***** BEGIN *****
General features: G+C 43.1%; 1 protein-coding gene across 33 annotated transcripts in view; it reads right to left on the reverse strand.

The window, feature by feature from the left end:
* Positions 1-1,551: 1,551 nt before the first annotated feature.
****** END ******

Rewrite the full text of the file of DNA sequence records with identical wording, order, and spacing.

General features: G+C 43.1%; 1 protein-coding gene across 33 annotated transcripts in view; it reads right to left on the reverse strand.

The window, feature by feature from the left end:
* Positions 1-1,551: 1,551 nt before the first annotated feature.